For the last few years, it seems like Jaray Jenkins always has the answer.
From the little kid chasing his older brother around a football field, to drowning in darkness as a senior in high school, to scoring game-winning touchdowns and dancing in the end zone, he has always found the answer.
The Jena, La., native spent his younger years playing his favorite game, studying every possible way he could be better than his older brother. Although he earned All-District honors at cornerback, safety and outside linebacker in high school, Jenkins married the wide receiver position for a more personal reason.
“I was more dominant as a receiver, but I really wanted to be better than my brother,” Jenkins admitted. “Seeing him out there, I was like, ‘Yeah. I’m going to play receiver.’”
Leading into his senior year at Jena High School, Jenkins was a four-star recruit and a member of the ESPN 300 with 111 career receptions, 1,960 receiving yards, 448 rushing yards and nine rushing touchdowns. Although his high school field is well-seasoned with Jenkins’ footsteps, it is also filled with his pain.
In a split second, Jenkins dreams quickly seemed out of reach. As a senior, Jenkins suffered a broken tibia in the first game of the season. What is supposed to be every high school athlete’s storybook season was over quicker than he could blink, and perhaps the fear of what his future held was the deepest cut.
“That was definitely the lowest point of my life,” Jenkins recalled. “It was heartbreaking. I was down; it was really hard on me and it was emotional. But, I knew I was going to get back healthy and that lifted me up.”
Jenkins’ answer for the injury problem: his mindset.
His resiliency was on full display from the first day he stepped onto LSU’s campus. As a freshman, coming in with a serious injury makes proving yourself all the more difficult. Lucky for Jenkins, he laughs at fear and embraces doubt.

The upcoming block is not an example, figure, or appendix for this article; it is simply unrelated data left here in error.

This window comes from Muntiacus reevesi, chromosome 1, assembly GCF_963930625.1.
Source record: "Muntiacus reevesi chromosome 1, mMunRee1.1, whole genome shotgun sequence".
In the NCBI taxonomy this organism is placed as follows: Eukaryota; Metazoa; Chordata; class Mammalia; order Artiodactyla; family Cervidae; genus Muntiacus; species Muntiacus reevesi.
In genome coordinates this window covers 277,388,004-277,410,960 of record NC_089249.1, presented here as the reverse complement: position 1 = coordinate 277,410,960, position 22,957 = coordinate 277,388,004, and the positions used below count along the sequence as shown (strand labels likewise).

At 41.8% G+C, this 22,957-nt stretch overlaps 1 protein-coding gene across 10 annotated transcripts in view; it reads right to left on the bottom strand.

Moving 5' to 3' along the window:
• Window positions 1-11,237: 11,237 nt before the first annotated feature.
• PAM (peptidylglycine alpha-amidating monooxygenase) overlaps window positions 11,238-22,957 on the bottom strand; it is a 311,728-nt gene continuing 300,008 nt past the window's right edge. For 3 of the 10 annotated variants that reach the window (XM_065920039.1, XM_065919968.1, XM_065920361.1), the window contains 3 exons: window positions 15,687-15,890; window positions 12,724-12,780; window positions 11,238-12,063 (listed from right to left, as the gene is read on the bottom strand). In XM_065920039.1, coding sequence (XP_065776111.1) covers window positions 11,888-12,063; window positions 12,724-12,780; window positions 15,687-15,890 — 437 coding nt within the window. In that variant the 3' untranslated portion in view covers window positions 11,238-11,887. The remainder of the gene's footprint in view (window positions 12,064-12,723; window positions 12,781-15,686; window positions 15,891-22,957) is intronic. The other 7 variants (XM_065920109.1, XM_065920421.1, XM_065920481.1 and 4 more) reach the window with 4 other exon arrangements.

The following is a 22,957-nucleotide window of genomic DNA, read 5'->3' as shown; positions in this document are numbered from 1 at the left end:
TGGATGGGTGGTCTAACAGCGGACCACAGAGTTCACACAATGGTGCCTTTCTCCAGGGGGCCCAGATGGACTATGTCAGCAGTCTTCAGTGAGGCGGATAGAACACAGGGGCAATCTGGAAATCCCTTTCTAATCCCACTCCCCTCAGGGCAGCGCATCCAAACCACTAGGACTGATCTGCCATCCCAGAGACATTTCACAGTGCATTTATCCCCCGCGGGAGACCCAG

He hit the training room hard, and LSU’s athletic training staff poured just as much of themselves into Jenkins’ rehabilitation as he did. Although he redshirted his freshman season and did not play, Jenkins’ relentless work ethic and commitment to returning to the game set the tone for the progress he would make year to year. He recorded five catches in his first season of action in 2019, had 23 receptions in 2020, and he caught a total of 34 passes last season.
When the Tigers need a big play, Jenkins is the answer.
In 2020, he tallied the game-winning touchdown against Arkansas. The 2021 season left him ranked second on the team in receiving yards (502) and receiving touchdowns (six), while sitting at third in receptions (34). He solidified the upset of 14th-ranked Texas A&M by scoring on a 28-yard pass with just 20 seconds left on the clock. Against Florida, a storied rival, Jenkins grabbed a career-high three touchdown passes in the win, with his 1-yard TD reception clinching the game for the Tigers.
In the words of LSU head coach Brian Kelly, Jenkins is the most consistent wideout in a stacked, extremely talented wide receiver room.
“He’s been consistent each and every day,” Kelly said. “Practice is preparation. He’s bigger, he’s stronger. And there’s a lot of really good wide receivers, but he has really done a great job of singling himself out with his consistent play.”
Consistency may be his differentiator, but it is also his innate ability to be perfectly clutch in the most desperate times. And the best part? It comes naturally.